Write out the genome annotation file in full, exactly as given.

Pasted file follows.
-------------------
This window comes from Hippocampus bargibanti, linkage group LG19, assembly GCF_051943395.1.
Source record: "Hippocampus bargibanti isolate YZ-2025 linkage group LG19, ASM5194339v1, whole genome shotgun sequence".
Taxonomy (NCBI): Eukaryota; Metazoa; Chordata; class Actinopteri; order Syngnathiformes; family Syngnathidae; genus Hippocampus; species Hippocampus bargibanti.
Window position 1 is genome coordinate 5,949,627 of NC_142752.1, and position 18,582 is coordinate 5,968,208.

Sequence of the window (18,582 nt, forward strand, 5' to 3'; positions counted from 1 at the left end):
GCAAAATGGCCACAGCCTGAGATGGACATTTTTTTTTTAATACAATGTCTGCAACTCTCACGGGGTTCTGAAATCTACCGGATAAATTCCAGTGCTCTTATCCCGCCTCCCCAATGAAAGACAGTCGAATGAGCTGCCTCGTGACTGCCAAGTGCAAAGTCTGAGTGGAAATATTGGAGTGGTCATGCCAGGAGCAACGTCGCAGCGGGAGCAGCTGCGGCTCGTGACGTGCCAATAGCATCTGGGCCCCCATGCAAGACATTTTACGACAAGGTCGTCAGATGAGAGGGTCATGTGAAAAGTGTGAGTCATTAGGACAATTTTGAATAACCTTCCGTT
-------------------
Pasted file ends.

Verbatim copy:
This window comes from Hippocampus bargibanti, linkage group LG19, assembly GCF_051943395.1.
Source record: "Hippocampus bargibanti isolate YZ-2025 linkage group LG19, ASM5194339v1, whole genome shotgun sequence".
Taxonomy (NCBI): Eukaryota; Metazoa; Chordata; class Actinopteri; order Syngnathiformes; family Syngnathidae; genus Hippocampus; species Hippocampus bargibanti.
Window position 1 is genome coordinate 5,949,627 of NC_142752.1, and position 18,582 is coordinate 5,968,208.

Sequence of the window (18,582 nt, forward strand, 5' to 3'; positions counted from 1 at the left end):
GCAAAATGGCCACAGCCTGAGATGGACATTTTTTTTTTAATACAATGTCTGCAACTCTCACGGGGTTCTGAAATCTACCGGATAAATTCCAGTGCTCTTATCCCGCCTCCCCAATGAAAGACAGTCGAATGAGCTGCCTCGTGACTGCCAAGTGCAAAGTCTGAGTGGAAATATTGGAGTGGTCATGCCAGGAGCAACGTCGCAGCGGGAGCAGCTGCGGCTCGTGACGTGCCAATAGCATCTGGGCCCCCATGCAAGACATTTTACGACAAGGTCGTCAGATGAGAGGGTCATGTGAAAAGTGTGAGTCATTAGGACAATTTTGAATAACCTTCCGTT